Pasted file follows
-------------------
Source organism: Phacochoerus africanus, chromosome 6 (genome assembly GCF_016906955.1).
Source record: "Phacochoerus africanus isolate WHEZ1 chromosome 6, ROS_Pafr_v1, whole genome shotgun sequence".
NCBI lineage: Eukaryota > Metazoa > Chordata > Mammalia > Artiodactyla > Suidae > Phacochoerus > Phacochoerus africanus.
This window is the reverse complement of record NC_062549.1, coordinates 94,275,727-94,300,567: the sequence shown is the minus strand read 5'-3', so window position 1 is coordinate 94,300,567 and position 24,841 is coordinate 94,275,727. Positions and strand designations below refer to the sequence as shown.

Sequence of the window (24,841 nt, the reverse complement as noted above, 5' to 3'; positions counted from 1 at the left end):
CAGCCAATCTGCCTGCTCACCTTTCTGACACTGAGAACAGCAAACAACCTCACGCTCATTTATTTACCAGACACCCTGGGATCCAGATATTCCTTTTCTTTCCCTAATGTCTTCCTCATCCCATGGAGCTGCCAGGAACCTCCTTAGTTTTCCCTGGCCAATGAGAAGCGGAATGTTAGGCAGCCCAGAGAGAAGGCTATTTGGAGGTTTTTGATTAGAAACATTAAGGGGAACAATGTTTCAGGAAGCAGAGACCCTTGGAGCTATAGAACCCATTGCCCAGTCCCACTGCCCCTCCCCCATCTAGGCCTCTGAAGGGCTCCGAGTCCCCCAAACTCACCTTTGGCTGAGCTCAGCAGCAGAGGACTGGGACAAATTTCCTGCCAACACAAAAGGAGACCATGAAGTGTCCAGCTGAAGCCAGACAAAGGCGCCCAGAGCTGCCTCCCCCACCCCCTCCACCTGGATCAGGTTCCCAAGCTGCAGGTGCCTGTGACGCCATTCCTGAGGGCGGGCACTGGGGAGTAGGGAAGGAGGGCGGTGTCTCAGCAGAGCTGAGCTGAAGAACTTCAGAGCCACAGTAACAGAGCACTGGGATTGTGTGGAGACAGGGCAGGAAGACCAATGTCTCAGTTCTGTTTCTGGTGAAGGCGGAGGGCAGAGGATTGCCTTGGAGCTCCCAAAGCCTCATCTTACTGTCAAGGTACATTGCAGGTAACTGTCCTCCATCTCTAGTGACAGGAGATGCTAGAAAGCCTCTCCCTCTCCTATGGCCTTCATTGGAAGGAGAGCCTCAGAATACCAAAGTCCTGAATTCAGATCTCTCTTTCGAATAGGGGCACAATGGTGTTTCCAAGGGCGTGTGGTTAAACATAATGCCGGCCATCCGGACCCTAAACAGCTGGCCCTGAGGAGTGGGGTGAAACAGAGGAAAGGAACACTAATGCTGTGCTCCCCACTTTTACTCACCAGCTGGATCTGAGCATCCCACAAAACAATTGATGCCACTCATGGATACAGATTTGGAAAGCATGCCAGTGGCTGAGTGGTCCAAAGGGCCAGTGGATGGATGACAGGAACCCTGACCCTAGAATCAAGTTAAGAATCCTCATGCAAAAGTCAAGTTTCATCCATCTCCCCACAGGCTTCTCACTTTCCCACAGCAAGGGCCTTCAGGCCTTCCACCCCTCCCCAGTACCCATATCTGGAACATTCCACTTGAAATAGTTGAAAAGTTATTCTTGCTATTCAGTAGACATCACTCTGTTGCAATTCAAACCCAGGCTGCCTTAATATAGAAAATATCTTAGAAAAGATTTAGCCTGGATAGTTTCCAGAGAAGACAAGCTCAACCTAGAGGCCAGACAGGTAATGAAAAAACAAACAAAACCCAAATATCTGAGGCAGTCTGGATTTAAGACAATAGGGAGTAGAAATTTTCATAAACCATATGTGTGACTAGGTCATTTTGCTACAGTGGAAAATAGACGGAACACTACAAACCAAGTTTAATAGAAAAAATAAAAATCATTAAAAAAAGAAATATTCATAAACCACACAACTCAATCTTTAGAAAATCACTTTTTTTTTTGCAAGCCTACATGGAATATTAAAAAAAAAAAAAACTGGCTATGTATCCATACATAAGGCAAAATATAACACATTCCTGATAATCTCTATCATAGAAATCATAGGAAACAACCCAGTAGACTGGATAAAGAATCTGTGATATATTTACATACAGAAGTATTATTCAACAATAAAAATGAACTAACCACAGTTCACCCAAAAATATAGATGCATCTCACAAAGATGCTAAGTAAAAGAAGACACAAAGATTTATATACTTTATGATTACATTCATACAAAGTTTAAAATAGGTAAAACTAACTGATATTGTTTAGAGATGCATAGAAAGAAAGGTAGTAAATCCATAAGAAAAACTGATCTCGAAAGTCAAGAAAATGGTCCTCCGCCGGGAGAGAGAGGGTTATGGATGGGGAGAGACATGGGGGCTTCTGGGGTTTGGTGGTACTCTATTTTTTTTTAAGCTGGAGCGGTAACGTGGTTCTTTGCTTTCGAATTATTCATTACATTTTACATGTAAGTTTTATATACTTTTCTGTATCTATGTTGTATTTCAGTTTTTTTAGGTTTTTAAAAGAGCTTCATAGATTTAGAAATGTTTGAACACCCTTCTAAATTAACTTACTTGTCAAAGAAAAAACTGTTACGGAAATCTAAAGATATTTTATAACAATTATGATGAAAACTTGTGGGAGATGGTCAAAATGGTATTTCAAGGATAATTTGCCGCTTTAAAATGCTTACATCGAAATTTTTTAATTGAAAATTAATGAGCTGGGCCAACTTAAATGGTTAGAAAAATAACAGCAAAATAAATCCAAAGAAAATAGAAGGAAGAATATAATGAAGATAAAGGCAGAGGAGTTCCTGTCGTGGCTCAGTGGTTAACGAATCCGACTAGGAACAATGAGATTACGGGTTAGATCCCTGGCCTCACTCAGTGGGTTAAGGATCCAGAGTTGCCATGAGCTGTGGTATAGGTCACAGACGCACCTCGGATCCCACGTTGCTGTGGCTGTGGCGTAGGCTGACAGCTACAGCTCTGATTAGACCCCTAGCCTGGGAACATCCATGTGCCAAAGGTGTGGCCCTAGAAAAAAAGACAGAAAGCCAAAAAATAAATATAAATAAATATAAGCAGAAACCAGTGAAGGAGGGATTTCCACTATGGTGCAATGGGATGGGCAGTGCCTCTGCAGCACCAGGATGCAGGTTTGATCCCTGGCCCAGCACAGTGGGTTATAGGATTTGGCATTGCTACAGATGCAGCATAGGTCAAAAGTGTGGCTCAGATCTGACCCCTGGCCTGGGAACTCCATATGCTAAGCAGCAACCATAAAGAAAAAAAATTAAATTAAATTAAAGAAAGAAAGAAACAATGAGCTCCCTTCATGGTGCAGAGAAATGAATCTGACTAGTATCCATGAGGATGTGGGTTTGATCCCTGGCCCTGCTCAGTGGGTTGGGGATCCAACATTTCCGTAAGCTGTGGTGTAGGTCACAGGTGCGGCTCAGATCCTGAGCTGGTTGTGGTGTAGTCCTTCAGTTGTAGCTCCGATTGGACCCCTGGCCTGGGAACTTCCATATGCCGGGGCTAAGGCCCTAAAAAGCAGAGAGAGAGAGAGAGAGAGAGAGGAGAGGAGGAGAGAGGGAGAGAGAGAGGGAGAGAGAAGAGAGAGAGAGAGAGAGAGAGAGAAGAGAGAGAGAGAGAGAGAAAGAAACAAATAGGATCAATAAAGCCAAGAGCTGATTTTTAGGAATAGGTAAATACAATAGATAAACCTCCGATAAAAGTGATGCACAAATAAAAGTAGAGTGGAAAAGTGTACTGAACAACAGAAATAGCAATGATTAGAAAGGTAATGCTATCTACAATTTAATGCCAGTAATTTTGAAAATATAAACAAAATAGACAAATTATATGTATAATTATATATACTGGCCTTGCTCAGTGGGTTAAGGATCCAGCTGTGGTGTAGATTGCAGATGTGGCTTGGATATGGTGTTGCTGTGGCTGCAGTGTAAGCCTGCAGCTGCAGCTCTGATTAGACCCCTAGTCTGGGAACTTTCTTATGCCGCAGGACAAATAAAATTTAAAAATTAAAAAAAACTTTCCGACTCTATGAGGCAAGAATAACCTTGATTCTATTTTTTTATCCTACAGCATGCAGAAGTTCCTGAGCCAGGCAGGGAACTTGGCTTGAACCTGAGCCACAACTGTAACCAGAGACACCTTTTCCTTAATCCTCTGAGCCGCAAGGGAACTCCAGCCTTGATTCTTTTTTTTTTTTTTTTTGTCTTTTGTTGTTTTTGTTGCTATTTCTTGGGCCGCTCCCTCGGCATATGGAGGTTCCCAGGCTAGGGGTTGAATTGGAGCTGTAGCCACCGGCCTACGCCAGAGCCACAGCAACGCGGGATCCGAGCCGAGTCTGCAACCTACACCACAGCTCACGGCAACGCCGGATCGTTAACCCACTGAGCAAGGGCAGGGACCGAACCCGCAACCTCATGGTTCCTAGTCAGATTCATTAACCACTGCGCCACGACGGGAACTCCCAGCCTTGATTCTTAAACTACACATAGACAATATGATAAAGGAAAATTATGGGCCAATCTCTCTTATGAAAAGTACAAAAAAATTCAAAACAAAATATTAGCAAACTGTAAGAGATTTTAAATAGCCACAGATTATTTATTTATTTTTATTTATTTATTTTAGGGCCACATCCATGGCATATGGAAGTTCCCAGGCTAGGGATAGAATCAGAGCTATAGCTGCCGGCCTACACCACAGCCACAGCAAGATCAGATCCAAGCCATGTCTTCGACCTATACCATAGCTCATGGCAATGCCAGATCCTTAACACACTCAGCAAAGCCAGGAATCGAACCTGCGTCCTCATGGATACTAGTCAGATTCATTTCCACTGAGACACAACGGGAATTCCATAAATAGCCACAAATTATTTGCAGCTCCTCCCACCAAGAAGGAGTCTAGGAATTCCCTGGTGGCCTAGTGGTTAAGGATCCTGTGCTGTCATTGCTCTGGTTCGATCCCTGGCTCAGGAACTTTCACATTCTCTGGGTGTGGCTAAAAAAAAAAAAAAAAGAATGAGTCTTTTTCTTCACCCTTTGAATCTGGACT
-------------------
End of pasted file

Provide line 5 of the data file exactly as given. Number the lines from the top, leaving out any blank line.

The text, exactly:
Sequence of the window (24,841 nt, the reverse complement as noted above, 5' to 3'; positions counted from 1 at the left end):